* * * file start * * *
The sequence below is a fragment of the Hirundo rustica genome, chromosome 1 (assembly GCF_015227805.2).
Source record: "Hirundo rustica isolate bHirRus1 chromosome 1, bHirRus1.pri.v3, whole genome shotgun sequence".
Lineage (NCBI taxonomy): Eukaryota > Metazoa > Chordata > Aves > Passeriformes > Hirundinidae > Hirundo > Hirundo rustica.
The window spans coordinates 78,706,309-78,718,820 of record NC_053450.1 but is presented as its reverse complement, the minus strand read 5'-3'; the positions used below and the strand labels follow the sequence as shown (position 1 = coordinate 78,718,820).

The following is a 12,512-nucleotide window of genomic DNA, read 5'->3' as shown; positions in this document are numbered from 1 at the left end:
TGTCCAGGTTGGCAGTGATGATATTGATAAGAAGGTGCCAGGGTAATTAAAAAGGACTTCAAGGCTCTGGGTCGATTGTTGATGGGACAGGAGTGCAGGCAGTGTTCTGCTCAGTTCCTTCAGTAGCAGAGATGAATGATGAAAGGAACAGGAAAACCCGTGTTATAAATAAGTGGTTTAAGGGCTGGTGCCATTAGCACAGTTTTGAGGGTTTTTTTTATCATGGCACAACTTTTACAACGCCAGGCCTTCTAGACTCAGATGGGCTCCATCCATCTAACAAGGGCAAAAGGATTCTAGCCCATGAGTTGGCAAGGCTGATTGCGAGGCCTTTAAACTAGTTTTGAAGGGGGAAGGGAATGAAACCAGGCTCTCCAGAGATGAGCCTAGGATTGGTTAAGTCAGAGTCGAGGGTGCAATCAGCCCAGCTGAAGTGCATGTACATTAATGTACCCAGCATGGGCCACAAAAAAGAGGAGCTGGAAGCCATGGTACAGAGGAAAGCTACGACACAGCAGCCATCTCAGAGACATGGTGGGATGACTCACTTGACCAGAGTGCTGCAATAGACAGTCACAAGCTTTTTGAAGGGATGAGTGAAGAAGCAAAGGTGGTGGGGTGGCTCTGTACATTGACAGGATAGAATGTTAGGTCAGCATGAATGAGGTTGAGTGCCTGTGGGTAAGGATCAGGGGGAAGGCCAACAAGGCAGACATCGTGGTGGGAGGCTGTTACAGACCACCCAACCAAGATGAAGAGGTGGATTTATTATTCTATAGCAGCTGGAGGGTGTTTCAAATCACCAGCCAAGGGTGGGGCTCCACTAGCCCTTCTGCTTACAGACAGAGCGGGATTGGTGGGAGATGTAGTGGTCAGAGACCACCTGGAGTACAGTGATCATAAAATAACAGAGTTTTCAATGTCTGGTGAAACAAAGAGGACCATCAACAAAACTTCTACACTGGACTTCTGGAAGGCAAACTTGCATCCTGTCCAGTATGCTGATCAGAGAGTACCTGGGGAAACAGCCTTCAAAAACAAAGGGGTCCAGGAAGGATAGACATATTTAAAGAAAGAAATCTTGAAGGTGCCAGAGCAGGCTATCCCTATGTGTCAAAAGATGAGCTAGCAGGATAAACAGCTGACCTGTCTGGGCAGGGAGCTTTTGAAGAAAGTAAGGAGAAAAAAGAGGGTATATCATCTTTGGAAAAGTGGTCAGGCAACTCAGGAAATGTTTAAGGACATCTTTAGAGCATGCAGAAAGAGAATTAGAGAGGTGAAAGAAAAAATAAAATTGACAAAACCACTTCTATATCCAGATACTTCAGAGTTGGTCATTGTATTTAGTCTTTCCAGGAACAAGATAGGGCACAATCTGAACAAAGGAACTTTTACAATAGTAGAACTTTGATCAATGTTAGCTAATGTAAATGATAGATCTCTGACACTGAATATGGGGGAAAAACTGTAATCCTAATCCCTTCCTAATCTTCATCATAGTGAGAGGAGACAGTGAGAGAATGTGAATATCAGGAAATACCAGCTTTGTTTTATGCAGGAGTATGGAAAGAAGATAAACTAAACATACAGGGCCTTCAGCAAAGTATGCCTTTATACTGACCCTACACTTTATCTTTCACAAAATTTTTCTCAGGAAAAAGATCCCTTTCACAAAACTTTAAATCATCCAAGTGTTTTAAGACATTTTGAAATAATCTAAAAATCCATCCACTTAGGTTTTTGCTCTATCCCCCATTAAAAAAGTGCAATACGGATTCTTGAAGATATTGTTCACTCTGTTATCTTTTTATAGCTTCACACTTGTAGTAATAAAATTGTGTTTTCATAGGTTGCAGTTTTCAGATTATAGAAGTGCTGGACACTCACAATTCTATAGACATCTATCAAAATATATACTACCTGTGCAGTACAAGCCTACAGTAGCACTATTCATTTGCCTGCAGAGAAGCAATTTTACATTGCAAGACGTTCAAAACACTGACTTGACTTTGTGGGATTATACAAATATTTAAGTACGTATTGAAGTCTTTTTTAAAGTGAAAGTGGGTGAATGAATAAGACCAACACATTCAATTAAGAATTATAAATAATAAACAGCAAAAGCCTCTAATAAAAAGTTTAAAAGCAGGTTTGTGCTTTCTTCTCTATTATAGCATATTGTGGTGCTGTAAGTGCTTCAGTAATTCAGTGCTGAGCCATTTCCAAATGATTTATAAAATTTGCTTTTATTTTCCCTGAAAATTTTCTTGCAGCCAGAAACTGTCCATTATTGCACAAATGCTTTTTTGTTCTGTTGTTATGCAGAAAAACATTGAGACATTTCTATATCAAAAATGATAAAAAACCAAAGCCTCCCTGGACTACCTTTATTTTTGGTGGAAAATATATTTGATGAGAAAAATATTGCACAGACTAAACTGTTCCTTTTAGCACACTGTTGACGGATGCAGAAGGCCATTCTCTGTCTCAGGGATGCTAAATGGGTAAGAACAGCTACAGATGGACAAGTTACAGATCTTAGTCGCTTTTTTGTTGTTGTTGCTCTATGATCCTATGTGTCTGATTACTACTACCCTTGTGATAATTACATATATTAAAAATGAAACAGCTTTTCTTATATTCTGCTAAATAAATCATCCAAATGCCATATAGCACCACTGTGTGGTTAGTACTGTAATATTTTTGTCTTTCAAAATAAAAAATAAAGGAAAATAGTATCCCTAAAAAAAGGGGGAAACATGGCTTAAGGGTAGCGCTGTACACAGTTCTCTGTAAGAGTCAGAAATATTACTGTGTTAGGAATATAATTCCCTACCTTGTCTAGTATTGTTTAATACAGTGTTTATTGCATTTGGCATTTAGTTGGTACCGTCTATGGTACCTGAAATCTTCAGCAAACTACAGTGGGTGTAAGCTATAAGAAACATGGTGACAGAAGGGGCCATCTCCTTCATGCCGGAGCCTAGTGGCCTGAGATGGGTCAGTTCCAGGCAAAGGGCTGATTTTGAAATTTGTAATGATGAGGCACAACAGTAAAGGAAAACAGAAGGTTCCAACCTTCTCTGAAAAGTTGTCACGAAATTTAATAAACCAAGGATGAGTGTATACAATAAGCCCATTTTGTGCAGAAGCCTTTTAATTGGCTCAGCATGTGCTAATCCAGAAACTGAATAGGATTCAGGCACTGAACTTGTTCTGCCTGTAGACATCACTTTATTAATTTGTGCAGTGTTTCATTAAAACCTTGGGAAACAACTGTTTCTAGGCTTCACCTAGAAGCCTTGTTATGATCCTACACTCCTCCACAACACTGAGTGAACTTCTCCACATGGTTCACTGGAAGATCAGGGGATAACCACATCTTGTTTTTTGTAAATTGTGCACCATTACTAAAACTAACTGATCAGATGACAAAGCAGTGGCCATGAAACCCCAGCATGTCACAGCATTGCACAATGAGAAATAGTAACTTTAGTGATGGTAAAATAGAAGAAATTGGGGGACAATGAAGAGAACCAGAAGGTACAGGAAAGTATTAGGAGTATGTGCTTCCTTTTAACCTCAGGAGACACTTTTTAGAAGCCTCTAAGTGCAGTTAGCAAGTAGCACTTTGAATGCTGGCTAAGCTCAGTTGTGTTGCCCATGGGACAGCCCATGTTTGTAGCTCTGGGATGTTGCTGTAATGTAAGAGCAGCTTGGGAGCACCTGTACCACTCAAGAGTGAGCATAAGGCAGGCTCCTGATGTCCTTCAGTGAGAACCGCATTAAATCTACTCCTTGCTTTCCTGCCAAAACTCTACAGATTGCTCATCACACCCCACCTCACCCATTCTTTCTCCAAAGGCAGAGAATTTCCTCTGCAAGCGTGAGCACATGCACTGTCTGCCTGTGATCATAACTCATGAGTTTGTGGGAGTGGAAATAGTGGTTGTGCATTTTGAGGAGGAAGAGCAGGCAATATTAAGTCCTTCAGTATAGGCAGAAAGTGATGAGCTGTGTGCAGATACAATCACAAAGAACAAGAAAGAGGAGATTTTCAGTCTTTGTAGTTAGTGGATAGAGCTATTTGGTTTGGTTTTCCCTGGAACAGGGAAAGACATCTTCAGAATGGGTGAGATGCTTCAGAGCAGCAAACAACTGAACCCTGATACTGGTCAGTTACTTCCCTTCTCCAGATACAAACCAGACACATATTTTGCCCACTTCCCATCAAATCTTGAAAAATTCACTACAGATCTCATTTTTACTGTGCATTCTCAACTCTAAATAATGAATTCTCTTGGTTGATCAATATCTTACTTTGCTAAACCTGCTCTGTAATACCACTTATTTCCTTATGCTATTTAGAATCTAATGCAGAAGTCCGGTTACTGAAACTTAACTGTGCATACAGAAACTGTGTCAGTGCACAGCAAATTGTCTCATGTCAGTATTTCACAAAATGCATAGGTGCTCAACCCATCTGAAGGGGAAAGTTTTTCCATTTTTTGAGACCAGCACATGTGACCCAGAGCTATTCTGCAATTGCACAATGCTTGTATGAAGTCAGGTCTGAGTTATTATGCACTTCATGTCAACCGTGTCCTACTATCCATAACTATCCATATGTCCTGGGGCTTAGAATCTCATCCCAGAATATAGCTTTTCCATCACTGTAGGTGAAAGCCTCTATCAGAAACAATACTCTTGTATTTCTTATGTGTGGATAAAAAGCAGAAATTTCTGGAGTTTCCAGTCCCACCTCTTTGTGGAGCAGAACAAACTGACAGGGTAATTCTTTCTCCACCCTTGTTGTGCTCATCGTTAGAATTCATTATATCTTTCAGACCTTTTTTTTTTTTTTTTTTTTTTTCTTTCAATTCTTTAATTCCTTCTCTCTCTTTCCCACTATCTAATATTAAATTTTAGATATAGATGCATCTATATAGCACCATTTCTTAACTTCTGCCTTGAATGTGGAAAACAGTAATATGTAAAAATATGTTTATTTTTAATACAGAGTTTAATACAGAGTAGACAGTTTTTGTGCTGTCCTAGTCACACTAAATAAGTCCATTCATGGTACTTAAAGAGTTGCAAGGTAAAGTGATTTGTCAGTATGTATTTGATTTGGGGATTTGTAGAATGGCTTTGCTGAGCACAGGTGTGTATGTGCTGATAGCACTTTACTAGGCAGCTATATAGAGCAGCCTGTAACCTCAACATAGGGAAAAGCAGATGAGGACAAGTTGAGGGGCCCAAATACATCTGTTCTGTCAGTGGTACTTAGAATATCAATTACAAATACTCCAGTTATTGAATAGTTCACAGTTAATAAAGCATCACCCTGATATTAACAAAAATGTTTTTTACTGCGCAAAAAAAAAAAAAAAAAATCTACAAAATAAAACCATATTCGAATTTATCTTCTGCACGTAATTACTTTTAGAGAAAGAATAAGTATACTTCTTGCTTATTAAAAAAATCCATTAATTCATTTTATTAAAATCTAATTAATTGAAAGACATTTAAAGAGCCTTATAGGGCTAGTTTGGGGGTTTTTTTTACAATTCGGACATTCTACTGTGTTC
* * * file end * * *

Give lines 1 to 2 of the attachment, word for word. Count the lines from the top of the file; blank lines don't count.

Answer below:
The sequence below is a fragment of the Hirundo rustica genome, chromosome 1 (assembly GCF_015227805.2).
Source record: "Hirundo rustica isolate bHirRus1 chromosome 1, bHirRus1.pri.v3, whole genome shotgun sequence".